the Monday after Wâldrock and I guess were keen to do some
promotion when Amorphis turned out not to turn up. They played a
really great set of which the only negative thing was that, as
usual on festival formats, it lasted too short. Their singer,
Dave Ingram, has a great deal of stage presence, a bit of a cross
between Cronos of Venom and Barney of Napalm Death (ex-
Benediction) with a face like Monty Python's Eric Idle thrown in.
His voice is very much like Barney, too. I can't tell you all the
songs they played because I have yet to check out their stuff
(though I will!), but I do recall them having played
"Subconscious Terror", "Transcend the Rubicon" and "The
Grotesque". After two songs their performance was marred by both
guitarists having technical difficulties, but this was solved and
the gig went on as if nothing had happened. Three people were
made happy with free promo CDs that were thrown into the crowd.
And, yes, Sick of it All once more caused me to seek refuge
somewhere where I could just talk with people. At start they
sounded, well, enthusiastic, but after that it became very, very
repetitive. No further info possible because I really don't know
diddley squat about this third bounce-up-and-down band of the
I did like Machine Head, penultimate band on the bill, despite
the rather overkilled hype on their debut album, "Burn My Eyes".
No people were allowed to make pictures due to their drummer,
Chris Kontos, having been replacing by one Walter Ryan. Strange.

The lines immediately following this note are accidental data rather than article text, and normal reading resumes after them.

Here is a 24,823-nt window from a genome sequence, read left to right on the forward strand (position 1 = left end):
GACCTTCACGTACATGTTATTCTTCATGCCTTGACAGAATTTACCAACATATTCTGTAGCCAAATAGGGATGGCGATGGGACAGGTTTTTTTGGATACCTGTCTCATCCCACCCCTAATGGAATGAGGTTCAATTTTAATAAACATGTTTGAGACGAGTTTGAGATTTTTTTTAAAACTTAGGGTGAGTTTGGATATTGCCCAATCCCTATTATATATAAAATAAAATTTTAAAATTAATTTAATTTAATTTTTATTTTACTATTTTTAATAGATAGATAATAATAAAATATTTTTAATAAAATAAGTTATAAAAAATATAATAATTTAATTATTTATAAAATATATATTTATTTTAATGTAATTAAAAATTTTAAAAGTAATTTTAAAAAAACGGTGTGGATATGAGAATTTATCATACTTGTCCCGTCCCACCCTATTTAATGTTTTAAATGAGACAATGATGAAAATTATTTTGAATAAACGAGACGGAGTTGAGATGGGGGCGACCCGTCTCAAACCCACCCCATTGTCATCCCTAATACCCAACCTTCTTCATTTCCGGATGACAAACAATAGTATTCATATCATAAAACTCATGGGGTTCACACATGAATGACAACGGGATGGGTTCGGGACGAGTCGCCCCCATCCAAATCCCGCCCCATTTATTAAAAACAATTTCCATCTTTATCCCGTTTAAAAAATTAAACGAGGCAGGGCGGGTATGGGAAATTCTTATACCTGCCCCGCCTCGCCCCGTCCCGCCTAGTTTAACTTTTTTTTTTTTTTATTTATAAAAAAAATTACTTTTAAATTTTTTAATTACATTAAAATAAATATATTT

I guess they played most of the songs plus at least one cover (of
the Cro Mags). But only two songs are really excellent, these
being "Davidian" and, even more so, "Old". The rest somehow
sounded a bit repetitive and became boring quickly. Also, and
this is probably a character flaw in me, Machine Head is getting
popular so quickly these days that I tend to lose interest. And
they wanted the audience to bounce up and down, too. Bad move.
One doesn't bounce - one bangs.
Promptly at 22:00, the sun almost complete set after it had come
out from behind the clouds again somewhere during Machine Head,
the sound of thunder rolled across the festival grounds. And
after about two minutes of nature's torrent the familiar voice
from the Venom intro tape cried..."Ladies and gentlemen, from the
very depths of hell...VENOM!"
And that started the absolute climax of the day with about 100
minutes of black metal vomited across the crowd that seemed very
much to enjoy every minute of it. I saw there were even little
kids, literally 10-year olds, walking around in Venom T-shirts
(with slogans along the lines of "we drink the vomit of the
priest, we make love to the dying whore," that kind of stuff) and
crying along "black fucking metal, black fucking metal". I truly
wonder if they knew what all of it was really about; after all